A young woman in her early 30s was the picture of health: She was fit and ran regularly but had this nagging cough that she couldn't seem to shake.
Because she didn't feel sick and had no fever, she figured it was a cold. Yet the coughing continued for weeks. So she went to her doctor, who suspected it was asthma because the hacking seemed to increase after she'd finished running. But asthma medications brought her no relief.
Frustrated that she couldn't run, the woman sought a second opinion from the Mayo Clinic in Rochester, Minn.
She learned the unexplained cough wasn't asthma. And it wasn't bronchitis or pneumonia either.
It was whooping cough.
In recent years, whooping cough has been diagnosed increasingly in teens and adults, although the disease typically had its most serious complications in infants.
Whooping cough is an illness caused by the bordetella pertussis bacteria. Health professionals tend to call this extremely contagious infection pertussis.
Reported cases of whooping cough have tripled in the United States since 2001, according to the Centers for Disease Control and Prevention, seen mainly in adolescents and adults, said Tami Skoff, a pertussis epidemiologist in the division of bacterial diseases at the CDC in Atlanta.
"But the jury is still out on whether it's a real increase in disease or an increase in reported disease due to improved diagnostic testing and more awareness among health professionals," she said.
Skoff suggested that there appears to be a shift in the epidemiology of the disease from infants to adolescents and adults. "From the data it looks like what's occurring is waning immunity."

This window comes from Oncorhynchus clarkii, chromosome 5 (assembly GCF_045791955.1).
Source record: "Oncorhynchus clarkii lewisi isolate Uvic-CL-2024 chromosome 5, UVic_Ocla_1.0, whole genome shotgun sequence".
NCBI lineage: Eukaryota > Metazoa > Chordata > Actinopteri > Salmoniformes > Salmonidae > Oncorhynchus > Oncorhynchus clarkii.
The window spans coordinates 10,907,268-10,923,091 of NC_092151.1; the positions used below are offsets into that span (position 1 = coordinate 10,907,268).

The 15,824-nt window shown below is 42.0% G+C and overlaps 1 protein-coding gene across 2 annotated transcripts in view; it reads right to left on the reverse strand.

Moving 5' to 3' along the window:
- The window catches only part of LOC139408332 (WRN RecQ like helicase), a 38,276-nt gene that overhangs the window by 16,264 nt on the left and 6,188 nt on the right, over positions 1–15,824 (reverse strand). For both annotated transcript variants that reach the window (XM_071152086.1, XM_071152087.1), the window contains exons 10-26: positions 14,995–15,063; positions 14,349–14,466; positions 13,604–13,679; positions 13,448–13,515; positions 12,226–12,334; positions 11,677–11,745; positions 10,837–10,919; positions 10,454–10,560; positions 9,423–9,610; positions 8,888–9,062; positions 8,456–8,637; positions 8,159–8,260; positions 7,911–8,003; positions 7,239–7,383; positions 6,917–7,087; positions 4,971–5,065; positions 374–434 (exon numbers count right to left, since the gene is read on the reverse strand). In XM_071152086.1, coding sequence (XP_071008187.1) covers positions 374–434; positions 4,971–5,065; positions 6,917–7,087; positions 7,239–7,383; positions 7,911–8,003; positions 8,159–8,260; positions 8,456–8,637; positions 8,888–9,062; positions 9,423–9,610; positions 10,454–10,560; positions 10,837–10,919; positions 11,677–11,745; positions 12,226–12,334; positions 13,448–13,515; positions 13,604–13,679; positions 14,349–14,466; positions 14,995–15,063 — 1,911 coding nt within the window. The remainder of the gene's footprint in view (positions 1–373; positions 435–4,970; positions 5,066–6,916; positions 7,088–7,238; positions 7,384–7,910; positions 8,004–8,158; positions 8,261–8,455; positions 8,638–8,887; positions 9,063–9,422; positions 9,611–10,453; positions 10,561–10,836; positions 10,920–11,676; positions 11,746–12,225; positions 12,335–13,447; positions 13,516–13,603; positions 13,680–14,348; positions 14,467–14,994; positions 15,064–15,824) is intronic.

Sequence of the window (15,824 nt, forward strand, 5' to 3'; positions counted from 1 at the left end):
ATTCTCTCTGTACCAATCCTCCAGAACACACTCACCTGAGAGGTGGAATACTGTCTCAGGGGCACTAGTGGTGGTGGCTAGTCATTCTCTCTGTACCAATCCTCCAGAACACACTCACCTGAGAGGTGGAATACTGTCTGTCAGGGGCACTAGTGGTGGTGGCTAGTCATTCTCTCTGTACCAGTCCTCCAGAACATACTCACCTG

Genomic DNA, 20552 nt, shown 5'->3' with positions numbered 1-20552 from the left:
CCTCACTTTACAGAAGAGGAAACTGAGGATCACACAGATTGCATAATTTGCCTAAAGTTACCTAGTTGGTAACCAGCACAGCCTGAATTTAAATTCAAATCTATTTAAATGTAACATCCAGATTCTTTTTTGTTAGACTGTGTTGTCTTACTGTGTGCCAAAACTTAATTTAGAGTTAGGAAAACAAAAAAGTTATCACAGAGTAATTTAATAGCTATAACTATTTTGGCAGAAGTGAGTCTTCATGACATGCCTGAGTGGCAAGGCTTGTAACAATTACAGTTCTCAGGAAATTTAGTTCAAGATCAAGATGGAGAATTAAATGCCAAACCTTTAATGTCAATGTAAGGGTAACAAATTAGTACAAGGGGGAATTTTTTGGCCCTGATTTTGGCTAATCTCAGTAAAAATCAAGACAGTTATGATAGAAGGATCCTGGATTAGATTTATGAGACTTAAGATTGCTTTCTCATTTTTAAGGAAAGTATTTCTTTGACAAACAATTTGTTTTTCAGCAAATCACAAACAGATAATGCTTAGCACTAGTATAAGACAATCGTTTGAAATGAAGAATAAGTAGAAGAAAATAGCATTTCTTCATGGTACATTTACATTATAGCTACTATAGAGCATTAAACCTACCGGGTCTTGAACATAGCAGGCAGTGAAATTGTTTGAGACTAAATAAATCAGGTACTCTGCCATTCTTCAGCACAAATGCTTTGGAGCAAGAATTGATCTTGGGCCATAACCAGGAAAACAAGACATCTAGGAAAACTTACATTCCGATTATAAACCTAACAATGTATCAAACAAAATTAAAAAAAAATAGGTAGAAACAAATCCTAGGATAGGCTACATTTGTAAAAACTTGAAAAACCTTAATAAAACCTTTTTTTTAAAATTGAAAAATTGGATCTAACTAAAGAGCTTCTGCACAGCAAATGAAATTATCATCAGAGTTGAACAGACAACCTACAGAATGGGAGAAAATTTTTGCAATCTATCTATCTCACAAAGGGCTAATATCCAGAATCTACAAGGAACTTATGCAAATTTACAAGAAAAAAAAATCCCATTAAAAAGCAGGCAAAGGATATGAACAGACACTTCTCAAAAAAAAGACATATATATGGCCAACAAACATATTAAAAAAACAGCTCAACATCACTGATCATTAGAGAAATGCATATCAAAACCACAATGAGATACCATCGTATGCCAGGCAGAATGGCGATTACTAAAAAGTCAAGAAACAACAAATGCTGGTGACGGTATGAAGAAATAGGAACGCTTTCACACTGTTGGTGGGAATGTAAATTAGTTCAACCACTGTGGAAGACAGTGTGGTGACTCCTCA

A pertussis vaccine was first introduced in the United States in the 1940s, because whooping cough had been one of the most common diseases and a major cause of death in childhood.
The vaccine, known as DTaP, provides protection against pertussis along with diphtheria and tetanus. It's typically given as three shots at roughly 2, 4 and 6 months of age; a fourth shot is given between ages 15 and 18 months, and a fifth between ages 4 and 6, before children start school.
Although vaccination caused a sharp decline in the disease for more than 40 years, whooping cough never fully disappeared.
As more cases were reported, it became clear that the five-shot series was not providing lifelong protection. Immunity seemed to wear off five to 10 years after the last shot was received, making teens and adults vulnerable to infection once again.
In 2005, a new booster vaccine known as Tdap was approved by the FDA. This one-time booster dose is given to people between the ages of 11 and 64, assuming they have completed the childhood series.
But word of Tdap has not yet reached all parents of school-age children. While coverage rates for the childhood pertussis vaccine series hover around 90 percent of recommended recipients, rates for the Tdap booster are now around 30 percent, according to the CDC.
"It's still new," Skoff said. "With education campaigns, we expect this number to go up."
A growing awareness of the booster vaccine, which some middle schools require for entrance, could help stem the tide. In the meantime, both parents and patients still seem surprised when they find out they have whooping cough.